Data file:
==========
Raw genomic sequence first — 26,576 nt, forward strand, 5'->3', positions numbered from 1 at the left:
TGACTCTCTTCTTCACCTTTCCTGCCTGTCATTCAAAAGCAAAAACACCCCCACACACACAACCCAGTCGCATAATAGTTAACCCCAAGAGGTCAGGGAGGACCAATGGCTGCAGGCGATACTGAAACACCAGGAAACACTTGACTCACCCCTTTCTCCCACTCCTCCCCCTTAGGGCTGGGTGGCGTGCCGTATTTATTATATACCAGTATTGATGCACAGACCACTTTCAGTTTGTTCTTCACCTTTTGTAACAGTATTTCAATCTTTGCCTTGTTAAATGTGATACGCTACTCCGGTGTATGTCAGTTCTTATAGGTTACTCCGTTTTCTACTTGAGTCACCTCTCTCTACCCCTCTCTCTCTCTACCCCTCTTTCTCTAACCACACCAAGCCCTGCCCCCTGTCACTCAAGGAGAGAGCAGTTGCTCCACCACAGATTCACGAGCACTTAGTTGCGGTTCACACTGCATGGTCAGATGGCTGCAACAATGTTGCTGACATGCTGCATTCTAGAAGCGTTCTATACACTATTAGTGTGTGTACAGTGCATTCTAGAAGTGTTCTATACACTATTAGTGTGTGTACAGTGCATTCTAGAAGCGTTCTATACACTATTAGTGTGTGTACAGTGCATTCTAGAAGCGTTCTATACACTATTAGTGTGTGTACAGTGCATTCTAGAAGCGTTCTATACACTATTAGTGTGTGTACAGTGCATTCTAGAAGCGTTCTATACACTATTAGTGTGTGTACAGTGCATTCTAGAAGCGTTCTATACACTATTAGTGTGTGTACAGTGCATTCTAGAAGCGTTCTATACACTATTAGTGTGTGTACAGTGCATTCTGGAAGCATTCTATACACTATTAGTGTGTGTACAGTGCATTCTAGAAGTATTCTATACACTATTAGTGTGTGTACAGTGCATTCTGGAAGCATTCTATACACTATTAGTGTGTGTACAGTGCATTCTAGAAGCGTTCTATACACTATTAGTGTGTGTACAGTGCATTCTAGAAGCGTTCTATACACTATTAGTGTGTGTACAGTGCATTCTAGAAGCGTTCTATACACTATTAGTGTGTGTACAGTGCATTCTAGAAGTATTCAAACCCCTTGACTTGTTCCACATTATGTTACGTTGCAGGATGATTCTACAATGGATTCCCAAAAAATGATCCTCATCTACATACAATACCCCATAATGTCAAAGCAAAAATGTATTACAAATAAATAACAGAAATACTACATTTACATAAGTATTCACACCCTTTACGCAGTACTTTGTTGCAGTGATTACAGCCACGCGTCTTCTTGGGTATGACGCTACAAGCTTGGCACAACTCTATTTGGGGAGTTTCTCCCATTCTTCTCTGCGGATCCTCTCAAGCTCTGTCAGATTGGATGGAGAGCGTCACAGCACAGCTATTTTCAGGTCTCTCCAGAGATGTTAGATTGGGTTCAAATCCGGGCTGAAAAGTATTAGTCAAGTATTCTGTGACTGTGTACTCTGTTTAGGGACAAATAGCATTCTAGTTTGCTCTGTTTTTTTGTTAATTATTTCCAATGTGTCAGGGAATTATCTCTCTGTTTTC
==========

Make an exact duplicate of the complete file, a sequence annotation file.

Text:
Raw genomic sequence first — 26,576 nt, forward strand, 5'->3', positions numbered from 1 at the left:
TGACTCTCTTCTTCACCTTTCCTGCCTGTCATTCAAAAGCAAAAACACCCCCACACACACAACCCAGTCGCATAATAGTTAACCCCAAGAGGTCAGGGAGGACCAATGGCTGCAGGCGATACTGAAACACCAGGAAACACTTGACTCACCCCTTTCTCCCACTCCTCCCCCTTAGGGCTGGGTGGCGTGCCGTATTTATTATATACCAGTATTGATGCACAGACCACTTTCAGTTTGTTCTTCACCTTTTGTAACAGTATTTCAATCTTTGCCTTGTTAAATGTGATACGCTACTCCGGTGTATGTCAGTTCTTATAGGTTACTCCGTTTTCTACTTGAGTCACCTCTCTCTACCCCTCTCTCTCTCTACCCCTCTTTCTCTAACCACACCAAGCCCTGCCCCCTGTCACTCAAGGAGAGAGCAGTTGCTCCACCACAGATTCACGAGCACTTAGTTGCGGTTCACACTGCATGGTCAGATGGCTGCAACAATGTTGCTGACATGCTGCATTCTAGAAGCGTTCTATACACTATTAGTGTGTGTACAGTGCATTCTAGAAGTGTTCTATACACTATTAGTGTGTGTACAGTGCATTCTAGAAGCGTTCTATACACTATTAGTGTGTGTACAGTGCATTCTAGAAGCGTTCTATACACTATTAGTGTGTGTACAGTGCATTCTAGAAGCGTTCTATACACTATTAGTGTGTGTACAGTGCATTCTAGAAGCGTTCTATACACTATTAGTGTGTGTACAGTGCATTCTAGAAGCGTTCTATACACTATTAGTGTGTGTACAGTGCATTCTAGAAGCGTTCTATACACTATTAGTGTGTGTACAGTGCATTCTGGAAGCATTCTATACACTATTAGTGTGTGTACAGTGCATTCTAGAAGTATTCTATACACTATTAGTGTGTGTACAGTGCATTCTGGAAGCATTCTATACACTATTAGTGTGTGTACAGTGCATTCTAGAAGCGTTCTATACACTATTAGTGTGTGTACAGTGCATTCTAGAAGCGTTCTATACACTATTAGTGTGTGTACAGTGCATTCTAGAAGCGTTCTATACACTATTAGTGTGTGTACAGTGCATTCTAGAAGTATTCAAACCCCTTGACTTGTTCCACATTATGTTACGTTGCAGGATGATTCTACAATGGATTCCCAAAAAATGATCCTCATCTACATACAATACCCCATAATGTCAAAGCAAAAATGTATTACAAATAAATAACAGAAATACTACATTTACATAAGTATTCACACCCTTTACGCAGTACTTTGTTGCAGTGATTACAGCCACGCGTCTTCTTGGGTATGACGCTACAAGCTTGGCACAACTCTATTTGGGGAGTTTCTCCCATTCTTCTCTGCGGATCCTCTCAAGCTCTGTCAGATTGGATGGAGAGCGTCACAGCACAGCTATTTTCAGGTCTCTCCAGAGATGTTAGATTGGGTTCAAATCCGGGCTGAAAAGTATTAGTCAAGTATTCTGTGACTGTGTACTCTGTTTAGGGACAAATAGCATTCTAGTTTGCTCTGTTTTTTTGTTAATTATTTCCAATGTGTCAGGGAATTATCTCTCTGTTTTC